Redel weaves two intertwined, but not overlapping, stories in this novel. A young boy writes a series of letters to Eleanor Roosevelt, describing his escape from the Holocaust across Europe to America on a boat left stranded off the Virginia coast. Many years later, as his daughter begins her own family, she explores the history of that journey in an effort to reconnect with her past and create the history her father has kept from her.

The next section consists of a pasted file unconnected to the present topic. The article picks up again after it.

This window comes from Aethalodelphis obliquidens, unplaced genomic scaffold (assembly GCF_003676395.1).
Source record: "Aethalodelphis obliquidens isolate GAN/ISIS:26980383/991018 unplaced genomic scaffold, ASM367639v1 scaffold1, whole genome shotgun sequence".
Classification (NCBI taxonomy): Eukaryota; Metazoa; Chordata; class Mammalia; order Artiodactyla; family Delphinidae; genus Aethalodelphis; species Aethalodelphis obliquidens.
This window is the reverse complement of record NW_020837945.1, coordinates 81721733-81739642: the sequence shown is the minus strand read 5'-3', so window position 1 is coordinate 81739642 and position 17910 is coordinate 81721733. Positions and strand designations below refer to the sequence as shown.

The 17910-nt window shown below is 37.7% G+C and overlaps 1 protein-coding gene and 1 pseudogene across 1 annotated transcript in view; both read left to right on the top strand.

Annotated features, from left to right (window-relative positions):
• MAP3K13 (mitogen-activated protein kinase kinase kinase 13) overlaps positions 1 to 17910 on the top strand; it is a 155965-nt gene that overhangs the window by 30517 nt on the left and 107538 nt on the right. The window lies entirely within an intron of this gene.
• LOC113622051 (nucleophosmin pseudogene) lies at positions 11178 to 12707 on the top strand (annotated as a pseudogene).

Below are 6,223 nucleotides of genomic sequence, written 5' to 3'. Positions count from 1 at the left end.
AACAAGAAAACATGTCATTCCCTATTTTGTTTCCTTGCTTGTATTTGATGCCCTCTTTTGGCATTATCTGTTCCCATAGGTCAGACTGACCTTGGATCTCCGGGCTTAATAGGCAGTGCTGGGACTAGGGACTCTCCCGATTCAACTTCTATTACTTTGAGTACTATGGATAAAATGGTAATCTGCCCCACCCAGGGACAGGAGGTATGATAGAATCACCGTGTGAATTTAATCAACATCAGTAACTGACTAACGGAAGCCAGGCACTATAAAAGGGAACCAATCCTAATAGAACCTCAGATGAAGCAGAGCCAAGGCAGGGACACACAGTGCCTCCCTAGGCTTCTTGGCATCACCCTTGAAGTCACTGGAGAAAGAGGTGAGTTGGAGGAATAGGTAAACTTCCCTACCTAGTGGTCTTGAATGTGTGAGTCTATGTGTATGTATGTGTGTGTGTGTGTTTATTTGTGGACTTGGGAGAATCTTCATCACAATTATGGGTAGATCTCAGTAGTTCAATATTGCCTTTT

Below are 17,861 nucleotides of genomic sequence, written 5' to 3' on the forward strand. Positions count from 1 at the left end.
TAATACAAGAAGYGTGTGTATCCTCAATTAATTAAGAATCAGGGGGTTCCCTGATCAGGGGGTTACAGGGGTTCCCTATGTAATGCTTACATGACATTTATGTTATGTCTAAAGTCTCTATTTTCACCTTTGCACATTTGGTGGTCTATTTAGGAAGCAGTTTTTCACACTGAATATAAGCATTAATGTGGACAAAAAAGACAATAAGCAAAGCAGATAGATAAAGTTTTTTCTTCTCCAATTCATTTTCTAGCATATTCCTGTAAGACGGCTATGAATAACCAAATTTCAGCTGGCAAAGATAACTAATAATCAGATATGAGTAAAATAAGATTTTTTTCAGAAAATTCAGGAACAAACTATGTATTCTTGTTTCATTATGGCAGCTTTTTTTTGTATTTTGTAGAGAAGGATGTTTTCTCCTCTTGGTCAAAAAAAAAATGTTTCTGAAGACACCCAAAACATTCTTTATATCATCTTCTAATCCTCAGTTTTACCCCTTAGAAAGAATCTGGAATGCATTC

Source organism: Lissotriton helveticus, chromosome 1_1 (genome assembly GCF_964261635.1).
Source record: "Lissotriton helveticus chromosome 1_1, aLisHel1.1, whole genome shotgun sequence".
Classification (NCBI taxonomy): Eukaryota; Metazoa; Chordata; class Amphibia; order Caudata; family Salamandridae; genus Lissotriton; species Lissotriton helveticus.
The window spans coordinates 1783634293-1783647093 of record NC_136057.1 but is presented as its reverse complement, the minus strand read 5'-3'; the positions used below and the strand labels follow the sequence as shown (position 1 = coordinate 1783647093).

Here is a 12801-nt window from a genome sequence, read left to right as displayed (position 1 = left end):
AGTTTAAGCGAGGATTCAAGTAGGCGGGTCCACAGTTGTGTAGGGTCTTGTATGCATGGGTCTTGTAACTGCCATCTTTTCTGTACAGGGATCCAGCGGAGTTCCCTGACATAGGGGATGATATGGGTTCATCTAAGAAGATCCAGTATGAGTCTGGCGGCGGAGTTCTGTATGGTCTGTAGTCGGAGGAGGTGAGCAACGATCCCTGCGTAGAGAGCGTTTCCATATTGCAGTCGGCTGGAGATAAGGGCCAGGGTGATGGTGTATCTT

Well written and engaging, the novel skillfully explores the tension between a Holocaust survivor and his daughter, a generational and experiential gap that will surely resonate with many readers. Some may find the constant exchange between letter and narrative disruptive to the novel’s momentum, but such distractions lessen toward the end when the stories finally come together. Redel does a wonderful job incorporating the real-life account of the Quanza, a boat filled with refugees nearly returned to Europe during the Holocaust when no country would accept those on board. Notes.